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Austin renews attack on pro-life centers

ADF, allies seek new court order after city’s decision to replace one bad law with another
Catholic Hospitals Are Right, Abortion is Rarely Medically Necessary

AUSTIN, Texas — The city of Austin has exchanged one constitutionally problematic sign law that affects pro-life centers with another, prompting the Alliance Defense Fund and two pro-life organizations to seek a new emergency order against the law in federal court Tuesday. In November of last year, the city agreed to take a closer look at its law in the wake of a lawsuit filed on behalf of Austin LifeCare, a pregnancy resource center, but ADF attorneys explain that the new law is as bad as the one it replaced.

“Pregnancy centers, which offer real help and hope to women, shouldn’t be punished by political allies of the abortion industry,” said ADF Legal Counsel Matt Bowman. “The city should recognize that using a sleight-of-hand to force pro-life centers to post the message the city wants does not solve the First Amendment problems with the law. Courts around the country have been striking these types of laws down.”

A federal judge struck down a similar Baltimore ordinance in January of last year. In addition, ADF attorneys secured an initial injunction against an ordinance in Montgomery County, Md., in March of last year and later won an injunction that suspends an ordinance in New York City.

In 2010, the Austin City Council passed an ordinance specifically to restrict the operations of pro-life centers that help women choose birth but that do not promote abortion. The ordinance required centers such as LifeCare to display multiple signs at the entrance of the center before any staff had a chance to talk to women--signs that state that the center does not provide practices such as abortions. The ordinance imposed severe fines for failure to post the signs.

The revised ordinance continues to require pro-life centers to post negative signs simply because the centers speak to women about pregnancy, but the ordinance effectively exempts abortion facilities.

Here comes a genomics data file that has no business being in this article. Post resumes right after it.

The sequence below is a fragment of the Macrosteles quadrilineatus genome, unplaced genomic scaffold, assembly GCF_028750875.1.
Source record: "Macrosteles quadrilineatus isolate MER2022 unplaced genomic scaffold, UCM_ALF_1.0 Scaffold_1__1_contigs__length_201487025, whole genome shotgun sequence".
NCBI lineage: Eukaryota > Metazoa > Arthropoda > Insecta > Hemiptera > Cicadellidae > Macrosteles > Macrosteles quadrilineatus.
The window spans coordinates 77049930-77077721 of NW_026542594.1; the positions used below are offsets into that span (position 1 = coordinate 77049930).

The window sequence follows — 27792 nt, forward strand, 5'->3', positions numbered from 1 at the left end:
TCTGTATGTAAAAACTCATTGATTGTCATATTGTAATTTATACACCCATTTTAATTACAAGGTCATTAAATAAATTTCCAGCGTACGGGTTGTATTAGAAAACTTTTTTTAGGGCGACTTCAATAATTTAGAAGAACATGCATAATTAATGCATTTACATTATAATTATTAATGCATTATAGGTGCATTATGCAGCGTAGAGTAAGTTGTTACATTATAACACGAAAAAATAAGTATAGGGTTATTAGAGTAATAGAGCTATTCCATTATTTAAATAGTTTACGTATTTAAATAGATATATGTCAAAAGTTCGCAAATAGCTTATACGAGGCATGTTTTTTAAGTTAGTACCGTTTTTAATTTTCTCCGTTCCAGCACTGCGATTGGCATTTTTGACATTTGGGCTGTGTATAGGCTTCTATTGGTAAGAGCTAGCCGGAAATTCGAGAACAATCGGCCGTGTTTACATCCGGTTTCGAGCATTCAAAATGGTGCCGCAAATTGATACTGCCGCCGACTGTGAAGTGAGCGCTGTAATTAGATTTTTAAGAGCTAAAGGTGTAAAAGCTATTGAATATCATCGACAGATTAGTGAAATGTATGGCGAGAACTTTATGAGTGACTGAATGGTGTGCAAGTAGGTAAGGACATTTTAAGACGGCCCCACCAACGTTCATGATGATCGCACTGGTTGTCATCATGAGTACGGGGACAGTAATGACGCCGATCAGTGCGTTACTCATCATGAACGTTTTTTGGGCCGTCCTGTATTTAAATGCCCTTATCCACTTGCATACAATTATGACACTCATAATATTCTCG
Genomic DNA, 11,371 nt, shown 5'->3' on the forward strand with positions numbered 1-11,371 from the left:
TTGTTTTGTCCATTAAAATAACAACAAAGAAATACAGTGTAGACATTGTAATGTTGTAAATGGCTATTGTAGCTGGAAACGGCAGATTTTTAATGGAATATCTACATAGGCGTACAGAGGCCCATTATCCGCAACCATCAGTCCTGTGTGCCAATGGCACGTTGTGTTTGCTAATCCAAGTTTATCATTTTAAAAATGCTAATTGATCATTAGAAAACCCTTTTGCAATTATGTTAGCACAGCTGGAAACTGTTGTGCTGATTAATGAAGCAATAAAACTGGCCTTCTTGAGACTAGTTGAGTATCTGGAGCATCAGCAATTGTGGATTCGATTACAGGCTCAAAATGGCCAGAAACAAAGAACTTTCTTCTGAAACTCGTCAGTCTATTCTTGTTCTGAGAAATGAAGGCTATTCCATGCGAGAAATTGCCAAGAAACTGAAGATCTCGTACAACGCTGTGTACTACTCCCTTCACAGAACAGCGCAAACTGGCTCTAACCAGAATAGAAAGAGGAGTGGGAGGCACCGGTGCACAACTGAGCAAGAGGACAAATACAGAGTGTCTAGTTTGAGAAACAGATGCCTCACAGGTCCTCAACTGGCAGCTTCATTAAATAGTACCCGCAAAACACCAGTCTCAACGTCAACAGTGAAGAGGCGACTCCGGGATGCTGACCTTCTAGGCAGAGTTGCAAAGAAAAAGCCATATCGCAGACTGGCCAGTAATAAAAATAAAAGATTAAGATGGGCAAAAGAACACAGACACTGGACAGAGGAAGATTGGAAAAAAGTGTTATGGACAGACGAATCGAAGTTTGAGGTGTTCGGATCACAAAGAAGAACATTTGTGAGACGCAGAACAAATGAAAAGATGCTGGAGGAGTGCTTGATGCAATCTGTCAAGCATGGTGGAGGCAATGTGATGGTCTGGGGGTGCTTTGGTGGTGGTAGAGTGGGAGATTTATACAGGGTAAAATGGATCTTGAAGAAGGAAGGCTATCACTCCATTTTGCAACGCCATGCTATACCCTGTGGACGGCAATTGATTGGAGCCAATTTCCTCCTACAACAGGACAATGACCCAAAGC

Under the ordinance, pro-life centers that don’t offer medical services must post negative signs even if the centers don’t claim they are medical. Pro-life centers like LifeCare that do have part-time, licensed doctors supervising ultrasounds must still post a sign declaring that the facility is not licensed to offer ultrasounds--even though there is no such thing as a facility license to perform ultrasounds, and, therefore, centers cannot obtain such licenses.

In the wake of the city’s failure to adequately revise its law, ADF attorneys together with lead counsel Samuel B. Casey, managing director of the Jubilee Campaign’s Law of Life Project, and co-counsel Greg Terra and Stephen Casey, allied attorneys with the Texas Center for the Defense of Life, filed an amended complaint and motion for preliminary injunction in Austin LifeCare v. City of Austin with the U.S. District Court for the Western District of Texas, Austin Division. They also filed a motion for a temporary restraining order that, if granted, would immediately prevent enforcement of the law.

“Instead of engaging in political maneuvers, the city should see pro-life centers for what they are: an outreach to women in their own city who need real help and hope,” Samuel Casey said.

ADF is a legal alliance of Christian attorneys and like-minded organizations defending the right of people to freely live out their faith. Launched in 1994, ADF employs a unique combination of strategy, training, funding, and litigation to protect and preserve religious liberty, the sanctity of life, marriage, and the family.


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